What is the Lawyer’s Role in Verifying Evidence Provided by a Client to be Turned Over in Discovery?

What are the Consequences of Willful Manipulation of Evidence in Discovery?

Author: Dana Kutzleb
Case Citation: Lawrence v. City of New York, 1:15-cv-8947 (S.D. N.Y. July 27, 2018)
Employee/Personnel/Employer Implicated: Client/Plaintiff, Plaintiff’s Attorney
eLesson Learned: Willful Manipulation of Evidence in Discovery Can Lead to Dismissal
Tweet This: That’s So Meta(data): Staged Photos Grounds for Dismissal in Civil Rights Case

A picture is worth 1,000 words. In the context of a lawsuit, the right picture could be worth much more, millions in fact, because seeing is believing, and there is nothing that convinces a jury like a snapshot of a scene exactly as a party describes. That is exactly what Angela Lawrence was thinking when she gave photos to her attorney to verify her claim that police entered her home without a warrant, threw her to the ground, and violated her civil rights: her allegations of misconduct corroborated by photos showing the state of her apartment when police finally left. A big problem for her, however, is that metadata records when a photo is taken, and these particular photos showing damage allegedly done by officers were taken two years after they left.

In Lawrence v. City of New York, Angela Lawrence brought suit against New York City arising from an incident where police officers allegedly entered her home without a warrant, threw her to the ground, and damaged her property. Her attorney was Jason L. Leventhal, who received what his client said were photographic evidence of damage and converted them into PDFs and produced them to the other side as part of discovery. These photos were staged, however, and Lawrence took the photos two days before she relinquished them to her attorney, about one year after the commencement of her lawsuit and two years after the damage was supposed to have been done.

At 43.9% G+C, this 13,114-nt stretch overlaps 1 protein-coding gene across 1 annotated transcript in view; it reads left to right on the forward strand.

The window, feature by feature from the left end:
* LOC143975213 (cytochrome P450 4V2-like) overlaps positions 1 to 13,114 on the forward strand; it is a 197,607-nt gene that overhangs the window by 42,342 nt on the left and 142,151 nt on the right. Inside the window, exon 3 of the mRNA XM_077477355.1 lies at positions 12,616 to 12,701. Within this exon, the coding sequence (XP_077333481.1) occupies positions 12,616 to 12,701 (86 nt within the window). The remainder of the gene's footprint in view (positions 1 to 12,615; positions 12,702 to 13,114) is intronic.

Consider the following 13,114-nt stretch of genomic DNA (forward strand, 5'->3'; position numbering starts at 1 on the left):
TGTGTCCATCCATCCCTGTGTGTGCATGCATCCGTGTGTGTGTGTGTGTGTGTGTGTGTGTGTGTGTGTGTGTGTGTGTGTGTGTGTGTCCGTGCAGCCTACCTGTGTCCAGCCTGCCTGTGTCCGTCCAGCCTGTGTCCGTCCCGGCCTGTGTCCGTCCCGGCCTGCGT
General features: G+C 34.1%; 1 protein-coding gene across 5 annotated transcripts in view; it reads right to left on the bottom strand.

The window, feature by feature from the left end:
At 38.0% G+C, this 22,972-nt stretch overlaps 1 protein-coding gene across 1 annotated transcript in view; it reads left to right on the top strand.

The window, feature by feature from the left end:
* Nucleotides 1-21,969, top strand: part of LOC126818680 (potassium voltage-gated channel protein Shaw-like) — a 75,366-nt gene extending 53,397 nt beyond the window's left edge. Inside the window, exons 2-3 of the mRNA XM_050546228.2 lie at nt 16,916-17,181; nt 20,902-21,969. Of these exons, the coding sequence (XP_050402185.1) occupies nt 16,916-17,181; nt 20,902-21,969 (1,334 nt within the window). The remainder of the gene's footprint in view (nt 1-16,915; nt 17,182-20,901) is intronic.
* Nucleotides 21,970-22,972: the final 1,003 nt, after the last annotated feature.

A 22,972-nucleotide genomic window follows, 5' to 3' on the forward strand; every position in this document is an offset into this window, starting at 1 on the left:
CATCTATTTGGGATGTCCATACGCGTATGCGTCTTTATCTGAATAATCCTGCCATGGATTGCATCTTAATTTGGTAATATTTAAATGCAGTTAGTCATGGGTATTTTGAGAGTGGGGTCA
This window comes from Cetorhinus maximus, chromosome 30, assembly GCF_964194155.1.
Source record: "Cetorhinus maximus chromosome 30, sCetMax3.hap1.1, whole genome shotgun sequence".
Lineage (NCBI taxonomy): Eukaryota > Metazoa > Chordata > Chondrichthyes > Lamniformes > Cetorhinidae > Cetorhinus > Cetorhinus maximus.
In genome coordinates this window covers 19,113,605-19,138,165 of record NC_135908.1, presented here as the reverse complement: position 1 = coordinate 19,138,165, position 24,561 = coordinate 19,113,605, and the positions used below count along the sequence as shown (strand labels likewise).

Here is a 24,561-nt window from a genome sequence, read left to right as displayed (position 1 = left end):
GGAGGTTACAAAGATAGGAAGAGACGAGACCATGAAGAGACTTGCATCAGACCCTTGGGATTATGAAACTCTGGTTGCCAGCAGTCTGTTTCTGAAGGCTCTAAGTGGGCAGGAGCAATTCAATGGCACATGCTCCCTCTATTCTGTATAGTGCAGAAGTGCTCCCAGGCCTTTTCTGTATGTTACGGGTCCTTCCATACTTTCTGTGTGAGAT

In her depositions, Ms. Lawrence’s testimony relating to the pictures became contradictory: first, she asserted that a son and a friend took the photos, then that it was only her son, and finally that she had taken some of the photographs herself. Attorneys for the City quickly sought to have the photos produced in their native form. Upon inspection of the metadata, which tracks the time at which a photo is captured, revealed that 67 of the 70 photos were taken nearly two years after the incident was said to have occurred.

The Defendant quickly moved for dismissal, and for Ms. Lawrence and her attorney to be sanctioned, her for the willful manipulation of evidence, and him for failing to verify the story the client told. The District Court was troubled by the attorney’s uncorroborated faith in his client but ultimately ruled that Leventhal, while “careless,” was not sanctionable. Ms. Lawrence did not fare so well, however. The Court was too concerned with the fraud upon the court to allow the case to continue and, pursuant to its powers, dismissed the case in its entirety. The Court denied the Defendant’s request for attorney’s fees and costs, in part because it would be a “hollow victory” because Ms. Lawrence, a single mother who rents an apartment, was of limited means.

Ultimately, a few lessons can be gleaned from this case. First, do not manipulate evidence to be produced in discovery. It undermines the very institution of the courts, and the tracking on technology makes it near-impossible to hide. Second, in this new technology-driven world, attorneys are expected to verify client’s claims when it comes to e-discovery and not blindly accept the representations of their clients. Third, if you sense something, say something. Attorneys for the Defendant trusted their gut when presented with the inconsistent testimony of Ms. Lawrence and sought the reproduction of the photos in question in their native form. Without this instinct, it is possible this fraud never would have been revealed, and a jury could have awarded damages based on manipulated photos.

Dana Kutzleb, a third-year law student at Seton Hall University School of Law, focuses her studies in criminal law. Prior to law school, she graduated from Seton Hall University with B.A. degrees in political science and classical studies. In law school, Dana participated in the Seton Hall Center for Social Justice’s Criminal Defense Clinic and will clerk for a presiding criminal judge in the Superior Court of New Jersey upon graduation.

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